The One that got away
Remember your first crush? Constantly thinking about that other person but never finding the gumption within you to actually talk to them? We've all been there, butterflies running rampant in our stomach and everything else feeling far less important. It was such a big deal to us at the time, but as time passed we realized it was nothing. The story "Araby", by James Joyce, is about one young boy who is going through this difficult time in his life as the butterlies control him. This unnamed boy falls head over heels in love with his best friend's sister; immature infatuation consumes him. Throughout the story, certain characters serve to the boy’s developing sense of maturity, and eventually, lead him into adulthood. The people around him in the story are the building blocks to help evolve him from a infatuated boy into a mature young man.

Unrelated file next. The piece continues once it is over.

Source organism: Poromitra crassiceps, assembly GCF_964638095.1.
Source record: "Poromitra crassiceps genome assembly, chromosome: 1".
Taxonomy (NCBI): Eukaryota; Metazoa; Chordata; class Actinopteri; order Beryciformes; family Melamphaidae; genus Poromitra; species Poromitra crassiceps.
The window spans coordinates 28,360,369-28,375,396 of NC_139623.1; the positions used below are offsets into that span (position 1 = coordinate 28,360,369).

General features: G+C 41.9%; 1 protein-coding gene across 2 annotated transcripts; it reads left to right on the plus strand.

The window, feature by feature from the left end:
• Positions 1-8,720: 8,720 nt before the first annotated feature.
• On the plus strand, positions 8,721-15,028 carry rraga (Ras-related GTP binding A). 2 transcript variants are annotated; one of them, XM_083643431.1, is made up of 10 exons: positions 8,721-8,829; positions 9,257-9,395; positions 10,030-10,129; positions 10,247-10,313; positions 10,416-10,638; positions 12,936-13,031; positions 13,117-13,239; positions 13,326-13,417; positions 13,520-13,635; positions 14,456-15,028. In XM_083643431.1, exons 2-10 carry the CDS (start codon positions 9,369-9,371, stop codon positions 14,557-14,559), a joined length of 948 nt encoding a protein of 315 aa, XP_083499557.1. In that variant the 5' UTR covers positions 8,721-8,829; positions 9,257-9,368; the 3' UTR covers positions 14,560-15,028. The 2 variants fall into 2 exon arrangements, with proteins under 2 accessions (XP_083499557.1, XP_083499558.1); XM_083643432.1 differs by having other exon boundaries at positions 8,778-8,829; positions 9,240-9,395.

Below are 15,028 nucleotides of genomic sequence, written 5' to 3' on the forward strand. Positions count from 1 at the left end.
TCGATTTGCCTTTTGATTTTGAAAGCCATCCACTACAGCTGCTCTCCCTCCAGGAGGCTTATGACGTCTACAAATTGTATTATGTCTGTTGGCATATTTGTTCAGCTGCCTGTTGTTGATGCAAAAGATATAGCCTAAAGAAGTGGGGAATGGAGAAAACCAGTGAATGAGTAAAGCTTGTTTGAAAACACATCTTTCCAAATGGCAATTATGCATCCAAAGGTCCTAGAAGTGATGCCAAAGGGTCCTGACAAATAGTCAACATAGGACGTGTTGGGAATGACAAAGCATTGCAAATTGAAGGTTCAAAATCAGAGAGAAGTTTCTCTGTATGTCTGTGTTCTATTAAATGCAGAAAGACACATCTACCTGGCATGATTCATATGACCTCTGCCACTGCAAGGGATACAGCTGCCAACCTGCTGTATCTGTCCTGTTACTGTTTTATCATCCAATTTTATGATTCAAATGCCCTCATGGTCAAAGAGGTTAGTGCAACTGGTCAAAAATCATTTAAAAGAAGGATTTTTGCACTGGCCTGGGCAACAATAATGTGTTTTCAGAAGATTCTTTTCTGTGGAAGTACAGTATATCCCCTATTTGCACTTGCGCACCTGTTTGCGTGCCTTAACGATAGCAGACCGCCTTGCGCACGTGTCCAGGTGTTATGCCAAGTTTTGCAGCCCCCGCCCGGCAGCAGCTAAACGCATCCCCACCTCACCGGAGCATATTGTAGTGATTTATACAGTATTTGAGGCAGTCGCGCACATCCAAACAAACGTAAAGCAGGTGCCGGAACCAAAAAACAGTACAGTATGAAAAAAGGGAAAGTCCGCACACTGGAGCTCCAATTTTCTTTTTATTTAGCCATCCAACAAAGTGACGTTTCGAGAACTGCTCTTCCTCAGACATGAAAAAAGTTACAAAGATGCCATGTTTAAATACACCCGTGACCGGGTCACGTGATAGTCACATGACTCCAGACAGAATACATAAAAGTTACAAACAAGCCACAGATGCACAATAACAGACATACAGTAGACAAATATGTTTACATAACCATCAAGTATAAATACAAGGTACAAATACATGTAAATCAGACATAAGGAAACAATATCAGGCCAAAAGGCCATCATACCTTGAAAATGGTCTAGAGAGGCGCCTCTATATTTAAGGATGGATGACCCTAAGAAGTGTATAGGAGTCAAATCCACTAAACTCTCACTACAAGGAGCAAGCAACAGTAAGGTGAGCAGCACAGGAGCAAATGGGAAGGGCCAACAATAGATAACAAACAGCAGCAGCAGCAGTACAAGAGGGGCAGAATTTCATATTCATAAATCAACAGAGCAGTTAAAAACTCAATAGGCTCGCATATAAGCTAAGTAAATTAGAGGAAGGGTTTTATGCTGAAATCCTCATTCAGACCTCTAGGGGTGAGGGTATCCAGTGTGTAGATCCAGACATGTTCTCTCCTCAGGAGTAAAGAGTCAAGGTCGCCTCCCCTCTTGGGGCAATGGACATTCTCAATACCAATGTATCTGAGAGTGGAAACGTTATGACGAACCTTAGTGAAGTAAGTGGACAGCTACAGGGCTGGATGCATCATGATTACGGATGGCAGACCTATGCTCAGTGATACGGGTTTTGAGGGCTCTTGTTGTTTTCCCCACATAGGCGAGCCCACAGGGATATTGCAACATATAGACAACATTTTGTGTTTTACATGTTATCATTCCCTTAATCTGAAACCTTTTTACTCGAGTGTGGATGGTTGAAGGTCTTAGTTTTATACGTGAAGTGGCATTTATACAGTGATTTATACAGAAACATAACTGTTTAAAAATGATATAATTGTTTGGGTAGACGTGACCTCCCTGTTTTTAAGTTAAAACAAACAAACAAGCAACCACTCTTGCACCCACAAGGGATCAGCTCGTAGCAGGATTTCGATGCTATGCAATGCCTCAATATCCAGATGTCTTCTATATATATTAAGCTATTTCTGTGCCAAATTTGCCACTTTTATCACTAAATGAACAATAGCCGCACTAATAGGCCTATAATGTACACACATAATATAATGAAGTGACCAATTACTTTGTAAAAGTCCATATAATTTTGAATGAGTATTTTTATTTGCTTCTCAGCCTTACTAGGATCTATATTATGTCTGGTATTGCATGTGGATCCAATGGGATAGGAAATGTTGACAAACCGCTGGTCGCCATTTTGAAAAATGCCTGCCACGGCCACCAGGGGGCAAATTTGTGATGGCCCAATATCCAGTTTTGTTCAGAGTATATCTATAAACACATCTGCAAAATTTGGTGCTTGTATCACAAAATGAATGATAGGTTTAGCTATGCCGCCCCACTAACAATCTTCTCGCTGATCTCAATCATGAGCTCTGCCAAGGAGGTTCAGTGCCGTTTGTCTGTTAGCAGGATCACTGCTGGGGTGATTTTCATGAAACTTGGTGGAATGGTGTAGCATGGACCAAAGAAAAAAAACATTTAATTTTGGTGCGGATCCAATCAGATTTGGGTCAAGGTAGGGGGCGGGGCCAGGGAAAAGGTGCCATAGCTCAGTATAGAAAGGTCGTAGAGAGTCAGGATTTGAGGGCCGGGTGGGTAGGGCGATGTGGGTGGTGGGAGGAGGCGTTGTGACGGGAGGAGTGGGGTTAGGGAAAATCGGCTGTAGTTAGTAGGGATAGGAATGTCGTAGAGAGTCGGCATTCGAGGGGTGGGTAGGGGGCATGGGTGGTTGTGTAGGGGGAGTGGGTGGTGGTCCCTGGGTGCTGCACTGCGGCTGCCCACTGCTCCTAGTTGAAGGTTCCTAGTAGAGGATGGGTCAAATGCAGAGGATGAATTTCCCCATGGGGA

Certainly the main character who unintentionally helps lead the boy down the path of maturity is Mangan’s sister. The boy is foolishly in love with her. He seeks her out at any possible moment he can, and follows her around like a puppy. The irrationality behind this is that the boy rarely says a word to her, and doesn't even know her name. He creeps on her by pulling up the blinds just so that he can watch her. "The blind was pulled down to within an inch of the sash so that I could not be seen. When she came out on the doorstep my heart leaped." These different points illustrate the boy’s immaturity, but this is understood coming from a boy of his age. He constantly has Mangan's sister on his mind and imagines her image everywhere he goes. He put her up on a pedestal as an angelic figure. She seems to become a symbol of what he is living for, and she gives meaning to his life. He shows that he is truly in love with her when he starts to talk with her and forgets what he says, which is because he is so caught up in the moment talking...